Fablemans Follies

Sam Hanrahan

Staff Writer

Steven Spielberg’s The Fabelmans is the latest to fall victim to the movie theater crisis, joining the dozens of films dubbed box office flops this year. Previous busts include Black Adam, Strange World, and Bros, all huge blockbusters that cost a lot more money than they ended up bringing in. The Fabelmans, however, was not given the headstart that those other films had in terms of a wide domestic theatrical release to thousands of locations; it opened in only 638 theaters. These down-sized theatrical releases have become a common trend during the era of streaming; theaters are treated as merely an add-on profit, while the majority of movie profits are derived from digital viewing. 

This shift in focus has changed what theaters and streaming platforms look for in the movies they host; gone are the days of taking risks on low budget and niche films, such The Fabelmans. With his most recent exploit, Spielberg crafts a deeply personal, beautiful, and precise work that captures his love affair with movies, a touching and rewarding story that, unfortunately, many people did not watch. The root of this problem is central to what makes the film so effective: its intimacy. The movie asks its audience to walk alongside a young Spielberg, an opportunity which fails to appeal to the masses. The general audience no longer looks for meaningful tales and anecdotes, much preferring montages of ‘roided up men in spandex defeating CGI antagonists. Even then, the appeal is slowly fading as less and less people want to go see another mediocre and repetitive superhero movie at a theater. This dissatisfaction with the movies being shown, tied in with the relentlessness of distributors to only show safe bets, results in an underwhelming audience interested in seeing the occasional gem in theaters.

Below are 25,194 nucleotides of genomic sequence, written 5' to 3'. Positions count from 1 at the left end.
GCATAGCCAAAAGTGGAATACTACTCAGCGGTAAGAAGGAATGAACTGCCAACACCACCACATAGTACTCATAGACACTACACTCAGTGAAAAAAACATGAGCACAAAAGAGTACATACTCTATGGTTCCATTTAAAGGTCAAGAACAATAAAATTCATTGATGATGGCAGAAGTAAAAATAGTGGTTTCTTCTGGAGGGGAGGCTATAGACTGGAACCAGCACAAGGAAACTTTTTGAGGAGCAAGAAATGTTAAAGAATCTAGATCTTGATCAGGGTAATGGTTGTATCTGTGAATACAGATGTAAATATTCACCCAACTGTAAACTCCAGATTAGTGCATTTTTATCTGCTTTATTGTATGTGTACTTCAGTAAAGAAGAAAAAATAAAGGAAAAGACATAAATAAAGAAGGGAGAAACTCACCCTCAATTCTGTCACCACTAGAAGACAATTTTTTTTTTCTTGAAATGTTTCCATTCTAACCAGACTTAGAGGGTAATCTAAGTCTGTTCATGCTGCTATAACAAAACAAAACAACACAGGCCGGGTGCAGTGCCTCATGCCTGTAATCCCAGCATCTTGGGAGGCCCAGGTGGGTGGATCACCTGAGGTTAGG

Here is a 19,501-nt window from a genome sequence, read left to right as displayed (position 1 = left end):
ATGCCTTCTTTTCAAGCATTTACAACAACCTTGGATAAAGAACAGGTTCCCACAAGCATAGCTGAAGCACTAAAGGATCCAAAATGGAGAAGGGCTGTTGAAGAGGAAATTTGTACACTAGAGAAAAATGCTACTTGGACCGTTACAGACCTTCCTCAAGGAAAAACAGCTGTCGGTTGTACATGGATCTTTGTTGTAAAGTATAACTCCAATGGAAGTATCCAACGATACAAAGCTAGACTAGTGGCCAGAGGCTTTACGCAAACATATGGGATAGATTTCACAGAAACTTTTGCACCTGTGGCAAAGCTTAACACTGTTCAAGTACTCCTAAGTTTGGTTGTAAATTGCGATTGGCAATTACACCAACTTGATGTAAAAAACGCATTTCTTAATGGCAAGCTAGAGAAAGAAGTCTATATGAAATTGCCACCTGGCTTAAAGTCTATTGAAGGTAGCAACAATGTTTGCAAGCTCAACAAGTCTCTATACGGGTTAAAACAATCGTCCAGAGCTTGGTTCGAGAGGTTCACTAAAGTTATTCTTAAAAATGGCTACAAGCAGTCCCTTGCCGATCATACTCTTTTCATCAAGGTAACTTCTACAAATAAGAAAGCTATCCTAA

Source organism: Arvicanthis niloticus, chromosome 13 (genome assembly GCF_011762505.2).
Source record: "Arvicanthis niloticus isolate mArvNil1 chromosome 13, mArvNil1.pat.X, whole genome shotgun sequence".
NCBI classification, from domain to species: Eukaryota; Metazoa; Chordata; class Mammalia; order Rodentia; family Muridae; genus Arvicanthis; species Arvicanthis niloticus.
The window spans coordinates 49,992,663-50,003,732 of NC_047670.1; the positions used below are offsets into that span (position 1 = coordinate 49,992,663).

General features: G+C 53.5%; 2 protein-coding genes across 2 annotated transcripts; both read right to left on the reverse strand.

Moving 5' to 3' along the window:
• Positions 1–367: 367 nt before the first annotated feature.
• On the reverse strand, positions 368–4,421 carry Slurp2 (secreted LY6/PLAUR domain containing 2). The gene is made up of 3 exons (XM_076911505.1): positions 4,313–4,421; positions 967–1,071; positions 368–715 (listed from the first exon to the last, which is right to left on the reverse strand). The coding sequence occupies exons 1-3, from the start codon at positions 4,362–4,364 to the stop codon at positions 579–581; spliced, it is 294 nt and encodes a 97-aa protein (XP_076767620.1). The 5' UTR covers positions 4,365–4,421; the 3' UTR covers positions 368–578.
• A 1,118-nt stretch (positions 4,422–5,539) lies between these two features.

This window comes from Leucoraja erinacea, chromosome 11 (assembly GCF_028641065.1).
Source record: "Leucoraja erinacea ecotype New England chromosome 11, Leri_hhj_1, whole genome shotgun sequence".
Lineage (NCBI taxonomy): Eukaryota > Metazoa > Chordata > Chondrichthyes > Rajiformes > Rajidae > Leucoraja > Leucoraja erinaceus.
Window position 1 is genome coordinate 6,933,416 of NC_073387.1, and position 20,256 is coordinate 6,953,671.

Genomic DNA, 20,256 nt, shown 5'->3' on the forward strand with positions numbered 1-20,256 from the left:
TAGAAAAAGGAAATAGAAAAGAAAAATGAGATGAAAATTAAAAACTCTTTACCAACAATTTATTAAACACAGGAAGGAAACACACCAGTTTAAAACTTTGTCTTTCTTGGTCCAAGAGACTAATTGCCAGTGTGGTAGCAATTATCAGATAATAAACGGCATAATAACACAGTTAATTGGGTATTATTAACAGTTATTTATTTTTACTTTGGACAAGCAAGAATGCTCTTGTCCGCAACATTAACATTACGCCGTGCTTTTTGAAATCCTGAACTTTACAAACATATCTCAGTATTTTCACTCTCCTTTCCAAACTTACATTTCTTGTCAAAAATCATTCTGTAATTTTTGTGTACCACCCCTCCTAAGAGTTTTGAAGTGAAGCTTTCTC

Such was the case for The Fabelmans. The tragedy of unappreciated beauty, a story that will repeat itself until either the landscape of movie releases changes entirely or until the collapse of theaters itself. Currently, theaters are causing their own demise, and the only way out is to allow more risks, cater to lower budgets, and show the people what they want to see.


4E262213-C3CB-4A53-99F1-32E2AE8277D9Sam Hanrahan

STAFF WRITER